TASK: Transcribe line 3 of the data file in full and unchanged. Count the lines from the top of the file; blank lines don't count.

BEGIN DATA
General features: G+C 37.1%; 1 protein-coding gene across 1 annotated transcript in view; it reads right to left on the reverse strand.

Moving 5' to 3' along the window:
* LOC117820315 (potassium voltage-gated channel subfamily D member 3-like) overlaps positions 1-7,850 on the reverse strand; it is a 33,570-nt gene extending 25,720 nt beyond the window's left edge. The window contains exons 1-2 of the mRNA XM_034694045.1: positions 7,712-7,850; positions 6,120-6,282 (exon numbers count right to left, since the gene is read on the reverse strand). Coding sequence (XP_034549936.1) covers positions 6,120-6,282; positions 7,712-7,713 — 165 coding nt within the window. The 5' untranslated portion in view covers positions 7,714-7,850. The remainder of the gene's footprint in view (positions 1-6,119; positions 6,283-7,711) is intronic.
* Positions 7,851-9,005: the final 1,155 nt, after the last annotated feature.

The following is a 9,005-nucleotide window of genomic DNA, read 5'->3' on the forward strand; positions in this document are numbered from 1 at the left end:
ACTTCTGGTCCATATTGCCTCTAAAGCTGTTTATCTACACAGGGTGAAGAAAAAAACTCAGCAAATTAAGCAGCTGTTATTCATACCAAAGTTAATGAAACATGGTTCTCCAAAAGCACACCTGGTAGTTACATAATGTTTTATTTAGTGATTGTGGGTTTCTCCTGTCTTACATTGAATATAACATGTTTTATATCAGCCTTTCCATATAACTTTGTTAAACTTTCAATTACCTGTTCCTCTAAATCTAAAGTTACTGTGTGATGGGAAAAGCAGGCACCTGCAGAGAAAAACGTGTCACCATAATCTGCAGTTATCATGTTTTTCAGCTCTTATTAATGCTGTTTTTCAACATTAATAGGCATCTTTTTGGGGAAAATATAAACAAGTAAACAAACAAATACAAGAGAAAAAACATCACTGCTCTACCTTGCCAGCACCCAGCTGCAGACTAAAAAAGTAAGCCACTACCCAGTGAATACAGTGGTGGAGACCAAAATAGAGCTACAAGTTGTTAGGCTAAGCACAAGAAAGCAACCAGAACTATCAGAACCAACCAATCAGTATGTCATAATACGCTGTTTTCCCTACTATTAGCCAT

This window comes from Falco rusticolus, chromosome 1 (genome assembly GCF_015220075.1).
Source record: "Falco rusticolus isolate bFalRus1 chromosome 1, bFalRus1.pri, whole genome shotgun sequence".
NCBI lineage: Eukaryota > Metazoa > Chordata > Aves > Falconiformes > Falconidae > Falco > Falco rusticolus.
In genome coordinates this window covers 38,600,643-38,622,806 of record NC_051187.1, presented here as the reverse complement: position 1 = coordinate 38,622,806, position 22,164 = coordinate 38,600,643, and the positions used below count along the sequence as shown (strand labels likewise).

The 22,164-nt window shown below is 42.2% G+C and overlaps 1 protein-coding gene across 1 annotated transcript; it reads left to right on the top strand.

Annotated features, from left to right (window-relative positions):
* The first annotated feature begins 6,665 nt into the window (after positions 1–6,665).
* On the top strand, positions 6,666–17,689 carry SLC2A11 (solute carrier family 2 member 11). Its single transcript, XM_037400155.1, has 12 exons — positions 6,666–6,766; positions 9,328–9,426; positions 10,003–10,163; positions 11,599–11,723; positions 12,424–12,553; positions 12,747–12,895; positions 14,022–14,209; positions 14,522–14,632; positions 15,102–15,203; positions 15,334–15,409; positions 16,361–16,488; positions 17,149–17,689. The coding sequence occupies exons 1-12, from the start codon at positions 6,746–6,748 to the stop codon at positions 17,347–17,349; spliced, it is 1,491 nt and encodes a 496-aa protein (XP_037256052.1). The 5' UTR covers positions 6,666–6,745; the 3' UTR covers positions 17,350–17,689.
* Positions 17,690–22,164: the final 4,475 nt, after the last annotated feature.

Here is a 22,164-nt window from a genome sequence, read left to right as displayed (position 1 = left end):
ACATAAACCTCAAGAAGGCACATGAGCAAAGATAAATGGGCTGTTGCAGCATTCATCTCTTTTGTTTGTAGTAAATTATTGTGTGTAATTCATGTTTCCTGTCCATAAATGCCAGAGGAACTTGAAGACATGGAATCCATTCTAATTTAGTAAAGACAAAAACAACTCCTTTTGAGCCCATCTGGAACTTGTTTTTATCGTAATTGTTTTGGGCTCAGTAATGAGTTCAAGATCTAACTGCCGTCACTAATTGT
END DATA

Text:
* LOC117820315 (potassium voltage-gated channel subfamily D member 3-like) overlaps positions 1-7,850 on the reverse strand; it is a 33,570-nt gene extending 25,720 nt beyond the window's left edge. The window contains exons 1-2 of the mRNA XM_034694045.1: positions 7,712-7,850; positions 6,120-6,282 (exon numbers count right to left, since the gene is read on the reverse strand). Coding sequence (XP_034549936.1) covers positions 6,120-6,282; positions 7,712-7,713 — 165 coding nt within the window. The 5' untranslated portion in view covers positions 7,714-7,850. The remainder of the gene's footprint in view (positions 1-6,119; positions 6,283-7,711) is intronic.